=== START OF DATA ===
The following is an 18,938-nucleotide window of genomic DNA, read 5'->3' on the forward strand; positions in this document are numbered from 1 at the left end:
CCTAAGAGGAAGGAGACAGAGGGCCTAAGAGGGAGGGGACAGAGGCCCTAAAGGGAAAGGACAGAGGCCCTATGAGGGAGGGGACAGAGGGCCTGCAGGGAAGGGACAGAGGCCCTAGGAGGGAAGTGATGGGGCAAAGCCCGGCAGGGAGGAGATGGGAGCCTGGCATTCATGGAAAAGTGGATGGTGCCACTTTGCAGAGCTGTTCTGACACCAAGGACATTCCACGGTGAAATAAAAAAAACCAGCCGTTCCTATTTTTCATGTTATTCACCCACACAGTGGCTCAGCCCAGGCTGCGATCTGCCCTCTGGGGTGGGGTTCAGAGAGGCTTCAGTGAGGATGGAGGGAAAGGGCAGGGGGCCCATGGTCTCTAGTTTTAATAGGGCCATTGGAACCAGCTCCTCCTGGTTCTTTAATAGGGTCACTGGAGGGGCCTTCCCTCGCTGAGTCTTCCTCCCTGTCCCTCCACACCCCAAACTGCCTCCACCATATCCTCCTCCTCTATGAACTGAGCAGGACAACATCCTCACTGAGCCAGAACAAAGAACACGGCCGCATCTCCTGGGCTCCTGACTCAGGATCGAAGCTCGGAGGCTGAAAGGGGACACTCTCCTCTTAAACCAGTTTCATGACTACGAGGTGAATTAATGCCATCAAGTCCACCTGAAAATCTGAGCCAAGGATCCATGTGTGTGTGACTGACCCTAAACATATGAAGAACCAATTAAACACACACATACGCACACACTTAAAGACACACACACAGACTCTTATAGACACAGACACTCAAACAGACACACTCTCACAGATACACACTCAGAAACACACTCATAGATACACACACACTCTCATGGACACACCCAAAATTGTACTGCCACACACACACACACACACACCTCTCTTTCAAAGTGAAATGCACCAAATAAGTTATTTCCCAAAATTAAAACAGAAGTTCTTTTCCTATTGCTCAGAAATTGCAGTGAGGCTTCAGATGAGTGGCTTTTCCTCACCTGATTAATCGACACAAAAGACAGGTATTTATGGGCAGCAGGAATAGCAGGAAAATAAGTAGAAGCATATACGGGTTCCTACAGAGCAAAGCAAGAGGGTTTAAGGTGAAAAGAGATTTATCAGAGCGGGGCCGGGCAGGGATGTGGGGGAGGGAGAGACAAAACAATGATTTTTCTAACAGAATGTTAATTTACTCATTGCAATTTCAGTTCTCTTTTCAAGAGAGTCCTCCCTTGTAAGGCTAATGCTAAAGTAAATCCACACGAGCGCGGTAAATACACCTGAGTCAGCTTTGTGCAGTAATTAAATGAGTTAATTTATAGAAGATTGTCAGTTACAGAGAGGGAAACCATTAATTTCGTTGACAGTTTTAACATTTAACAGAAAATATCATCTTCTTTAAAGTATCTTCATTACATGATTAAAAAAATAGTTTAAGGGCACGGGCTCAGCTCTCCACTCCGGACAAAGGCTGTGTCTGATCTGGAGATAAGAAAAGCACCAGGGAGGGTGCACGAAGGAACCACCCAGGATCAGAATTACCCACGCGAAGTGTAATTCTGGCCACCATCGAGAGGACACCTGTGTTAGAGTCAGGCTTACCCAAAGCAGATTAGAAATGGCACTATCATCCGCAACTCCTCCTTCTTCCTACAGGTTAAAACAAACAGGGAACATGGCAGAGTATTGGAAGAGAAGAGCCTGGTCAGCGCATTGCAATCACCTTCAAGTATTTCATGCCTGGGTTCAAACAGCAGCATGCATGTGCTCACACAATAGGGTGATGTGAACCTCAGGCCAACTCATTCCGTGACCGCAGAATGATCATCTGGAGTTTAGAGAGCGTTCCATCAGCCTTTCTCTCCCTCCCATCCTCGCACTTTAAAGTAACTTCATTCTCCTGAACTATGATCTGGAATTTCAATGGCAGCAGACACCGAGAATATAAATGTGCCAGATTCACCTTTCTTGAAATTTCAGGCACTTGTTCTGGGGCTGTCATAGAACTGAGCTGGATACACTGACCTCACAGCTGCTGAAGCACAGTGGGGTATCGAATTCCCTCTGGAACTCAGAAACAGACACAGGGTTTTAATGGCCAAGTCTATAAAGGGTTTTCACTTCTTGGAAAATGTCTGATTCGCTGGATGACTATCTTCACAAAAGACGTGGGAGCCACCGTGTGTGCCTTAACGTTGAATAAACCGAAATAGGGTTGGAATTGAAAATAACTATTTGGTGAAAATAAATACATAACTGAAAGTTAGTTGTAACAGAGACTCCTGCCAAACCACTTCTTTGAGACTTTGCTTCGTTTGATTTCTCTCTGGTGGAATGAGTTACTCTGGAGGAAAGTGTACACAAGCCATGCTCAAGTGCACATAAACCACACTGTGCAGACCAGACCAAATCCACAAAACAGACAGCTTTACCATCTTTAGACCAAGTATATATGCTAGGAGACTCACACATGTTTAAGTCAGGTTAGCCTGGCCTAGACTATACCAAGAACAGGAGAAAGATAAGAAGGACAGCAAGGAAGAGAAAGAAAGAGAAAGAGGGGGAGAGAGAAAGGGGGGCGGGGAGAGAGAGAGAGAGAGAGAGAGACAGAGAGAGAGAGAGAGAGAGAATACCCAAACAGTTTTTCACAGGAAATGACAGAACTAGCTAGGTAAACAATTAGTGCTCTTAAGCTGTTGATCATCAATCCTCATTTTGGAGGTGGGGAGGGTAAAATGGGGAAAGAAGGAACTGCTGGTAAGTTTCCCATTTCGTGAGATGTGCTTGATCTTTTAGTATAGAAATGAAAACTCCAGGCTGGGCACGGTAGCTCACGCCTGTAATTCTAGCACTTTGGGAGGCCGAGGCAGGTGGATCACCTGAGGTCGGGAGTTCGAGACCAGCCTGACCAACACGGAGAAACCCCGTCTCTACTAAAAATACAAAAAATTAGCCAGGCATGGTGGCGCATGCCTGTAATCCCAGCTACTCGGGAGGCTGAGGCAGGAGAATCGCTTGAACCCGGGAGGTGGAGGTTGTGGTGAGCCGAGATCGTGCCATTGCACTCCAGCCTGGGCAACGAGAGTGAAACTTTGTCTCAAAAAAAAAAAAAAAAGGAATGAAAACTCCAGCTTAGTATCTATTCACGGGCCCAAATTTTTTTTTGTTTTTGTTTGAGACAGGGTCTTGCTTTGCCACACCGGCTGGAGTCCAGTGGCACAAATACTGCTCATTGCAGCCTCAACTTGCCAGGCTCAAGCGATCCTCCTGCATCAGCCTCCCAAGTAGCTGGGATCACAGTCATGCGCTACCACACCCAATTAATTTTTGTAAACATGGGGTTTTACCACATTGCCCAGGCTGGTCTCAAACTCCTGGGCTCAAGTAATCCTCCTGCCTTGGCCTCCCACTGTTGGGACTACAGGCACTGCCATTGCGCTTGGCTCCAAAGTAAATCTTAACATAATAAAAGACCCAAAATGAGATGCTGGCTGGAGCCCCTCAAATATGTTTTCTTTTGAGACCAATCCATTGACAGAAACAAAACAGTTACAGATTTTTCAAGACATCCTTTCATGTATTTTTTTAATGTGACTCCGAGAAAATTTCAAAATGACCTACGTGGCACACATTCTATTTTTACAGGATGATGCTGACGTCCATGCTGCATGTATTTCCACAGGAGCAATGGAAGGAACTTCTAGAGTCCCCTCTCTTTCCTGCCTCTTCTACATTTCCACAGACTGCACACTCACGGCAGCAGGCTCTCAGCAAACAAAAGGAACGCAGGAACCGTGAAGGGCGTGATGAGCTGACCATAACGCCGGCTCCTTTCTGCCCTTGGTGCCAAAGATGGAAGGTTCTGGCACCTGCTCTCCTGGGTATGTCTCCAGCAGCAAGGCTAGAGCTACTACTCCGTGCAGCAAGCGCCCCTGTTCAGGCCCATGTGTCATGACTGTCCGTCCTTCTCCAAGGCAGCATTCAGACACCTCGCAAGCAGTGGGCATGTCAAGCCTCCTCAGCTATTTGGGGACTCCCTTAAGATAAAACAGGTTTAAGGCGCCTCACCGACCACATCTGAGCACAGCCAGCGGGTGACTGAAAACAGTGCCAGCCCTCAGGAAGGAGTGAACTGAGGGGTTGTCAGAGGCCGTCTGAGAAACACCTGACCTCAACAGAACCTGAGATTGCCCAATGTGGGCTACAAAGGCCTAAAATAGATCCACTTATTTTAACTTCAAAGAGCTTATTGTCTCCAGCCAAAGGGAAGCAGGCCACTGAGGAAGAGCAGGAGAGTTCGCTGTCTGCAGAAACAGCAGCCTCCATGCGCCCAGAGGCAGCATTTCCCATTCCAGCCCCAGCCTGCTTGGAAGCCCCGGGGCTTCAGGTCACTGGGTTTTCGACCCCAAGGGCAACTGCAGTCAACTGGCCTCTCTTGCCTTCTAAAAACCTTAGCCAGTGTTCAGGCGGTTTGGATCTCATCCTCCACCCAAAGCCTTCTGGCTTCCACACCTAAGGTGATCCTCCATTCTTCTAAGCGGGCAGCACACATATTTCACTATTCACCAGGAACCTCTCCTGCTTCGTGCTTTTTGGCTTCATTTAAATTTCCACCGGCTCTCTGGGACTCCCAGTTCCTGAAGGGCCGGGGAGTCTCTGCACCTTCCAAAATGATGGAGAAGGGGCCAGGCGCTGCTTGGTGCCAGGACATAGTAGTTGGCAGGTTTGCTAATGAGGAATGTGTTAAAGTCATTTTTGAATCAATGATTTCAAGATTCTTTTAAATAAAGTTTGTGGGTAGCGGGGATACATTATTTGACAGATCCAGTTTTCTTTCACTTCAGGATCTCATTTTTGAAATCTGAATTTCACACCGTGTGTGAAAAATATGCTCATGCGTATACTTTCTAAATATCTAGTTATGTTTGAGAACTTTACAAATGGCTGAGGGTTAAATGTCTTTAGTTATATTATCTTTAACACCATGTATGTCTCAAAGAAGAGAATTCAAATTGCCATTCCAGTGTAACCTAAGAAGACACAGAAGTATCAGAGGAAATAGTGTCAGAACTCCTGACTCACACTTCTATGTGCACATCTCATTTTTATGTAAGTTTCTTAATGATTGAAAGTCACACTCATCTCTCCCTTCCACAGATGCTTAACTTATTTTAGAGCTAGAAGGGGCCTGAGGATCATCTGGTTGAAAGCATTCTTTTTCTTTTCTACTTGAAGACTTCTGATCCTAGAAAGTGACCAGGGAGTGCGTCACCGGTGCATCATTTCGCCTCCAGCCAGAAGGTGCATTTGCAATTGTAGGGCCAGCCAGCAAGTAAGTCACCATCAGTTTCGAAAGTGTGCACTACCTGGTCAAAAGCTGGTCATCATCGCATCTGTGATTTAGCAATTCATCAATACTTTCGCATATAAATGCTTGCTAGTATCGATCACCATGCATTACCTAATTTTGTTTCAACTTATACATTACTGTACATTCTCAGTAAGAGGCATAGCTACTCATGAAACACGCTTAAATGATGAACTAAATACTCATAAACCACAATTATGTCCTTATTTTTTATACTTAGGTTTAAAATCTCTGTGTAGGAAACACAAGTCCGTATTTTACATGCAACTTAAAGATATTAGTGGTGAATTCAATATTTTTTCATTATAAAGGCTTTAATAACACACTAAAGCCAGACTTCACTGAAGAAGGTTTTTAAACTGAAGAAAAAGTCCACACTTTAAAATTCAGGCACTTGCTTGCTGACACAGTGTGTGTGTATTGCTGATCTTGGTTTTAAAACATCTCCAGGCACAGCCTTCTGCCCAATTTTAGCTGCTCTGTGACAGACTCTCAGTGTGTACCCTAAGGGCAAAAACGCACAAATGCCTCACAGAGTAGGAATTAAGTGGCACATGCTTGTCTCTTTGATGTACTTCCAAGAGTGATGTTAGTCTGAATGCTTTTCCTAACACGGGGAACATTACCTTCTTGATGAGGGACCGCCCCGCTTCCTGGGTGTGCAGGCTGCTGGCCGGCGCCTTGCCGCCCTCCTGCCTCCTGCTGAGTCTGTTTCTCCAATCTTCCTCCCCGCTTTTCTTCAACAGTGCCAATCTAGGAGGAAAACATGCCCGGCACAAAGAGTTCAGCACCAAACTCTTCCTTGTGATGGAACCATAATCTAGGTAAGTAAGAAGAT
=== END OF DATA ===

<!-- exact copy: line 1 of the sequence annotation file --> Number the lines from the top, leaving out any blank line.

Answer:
The following is an 18,938-nucleotide window of genomic DNA, read 5'->3' on the forward strand; positions in this document are numbered from 1 at the left end: